The costs of the automated telephone message strategy in this study's setting were higher than those estimated for a public clinic setting, but were realistic for the HMO in this study.12 This underscores the fact that as US health care becomes consolidated into large managed care organizations, the costs of new computer-driven projects may actually increase because they must be integrated with existing hardware and software systems. The cost-effectiveness analysis shows that the optimal immunization message strategies are likely to vary in different settings and depend most on start-up and maintenance costs of hardware and software. The decision analytic model in this study can easily be modified to incorporate alternative assumptions about effectiveness and costs.
Various alternative approaches to immunization messages could be adopted. In this study, recall messages were directed only to those families whose 20-month-olds had already missed immunizations. Another possible approach would be to send messages to all patients in advance of their due dates for immunizations. However, this approach would be more costly, and might not be more effective than targeting only those children who are overdue.12
Another alternative strategy would be to include in each mailing a slip that a parent could bring to the injection clinic to obtain immunizations without an appointment. In this study, we did not attempt such an approach because many clinicians believe that parents should telephone the advice nurse to confirm that the child truly needs immunizations and to schedule a preventive clinic visit if one is needed. It is possible that needing to call the advice nurse, or having to wait for an appointment, could have hindered immunization for some children.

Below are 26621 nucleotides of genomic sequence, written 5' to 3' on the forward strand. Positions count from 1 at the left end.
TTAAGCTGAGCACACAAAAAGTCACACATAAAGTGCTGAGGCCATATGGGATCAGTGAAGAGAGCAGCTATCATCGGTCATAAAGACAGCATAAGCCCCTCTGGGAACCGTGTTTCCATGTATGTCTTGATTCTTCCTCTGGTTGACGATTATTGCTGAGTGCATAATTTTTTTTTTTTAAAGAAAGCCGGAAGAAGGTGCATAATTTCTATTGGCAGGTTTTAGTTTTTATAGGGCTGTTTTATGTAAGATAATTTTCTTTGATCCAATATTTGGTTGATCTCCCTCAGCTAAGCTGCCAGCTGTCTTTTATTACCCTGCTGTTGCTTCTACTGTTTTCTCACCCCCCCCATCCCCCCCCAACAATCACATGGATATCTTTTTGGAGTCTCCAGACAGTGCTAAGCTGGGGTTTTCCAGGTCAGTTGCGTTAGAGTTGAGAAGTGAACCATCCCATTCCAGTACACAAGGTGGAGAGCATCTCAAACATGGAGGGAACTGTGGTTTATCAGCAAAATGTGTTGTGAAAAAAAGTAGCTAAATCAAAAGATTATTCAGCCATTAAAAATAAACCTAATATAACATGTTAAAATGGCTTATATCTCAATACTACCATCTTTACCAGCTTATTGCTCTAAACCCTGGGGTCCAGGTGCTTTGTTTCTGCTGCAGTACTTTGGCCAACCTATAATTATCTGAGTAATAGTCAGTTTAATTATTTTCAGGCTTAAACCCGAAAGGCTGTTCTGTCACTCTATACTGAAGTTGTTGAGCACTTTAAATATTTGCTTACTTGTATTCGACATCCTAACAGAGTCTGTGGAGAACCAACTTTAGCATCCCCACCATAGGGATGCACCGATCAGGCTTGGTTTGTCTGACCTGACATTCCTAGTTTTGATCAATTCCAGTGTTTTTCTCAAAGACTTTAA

Some clinics in this study's HMO have nurses, medical assistants, or clerical staff attempt to call families and schedule appointments for underimmunized children. However, such an approach might be less efficient than letters or automated telephone messages, in part because personnel who can attempt calls tend to be available during weekdays when parents are often not home. Our previous studies have suggested that although recall messages result in increased immunization rates, there is no single, easily correctable barrier to immunization for this population.14
Finally, the measure of cost-effectiveness in this study was dollars per additional child immunized, relative to no intervention. In cost-effectiveness analyses, life-years or quality-adjusted life-years saved are more standard denominators,21 but these cannot be easily calculated for individual shot doses. Alternatively, the analysis could be extended to incorporate savings in the future costs of disease prevented by immunization. Although such an analysis is beyond the scope of this study, one model for vaccine selection that incorporates the value of future disease prevention is being developed.22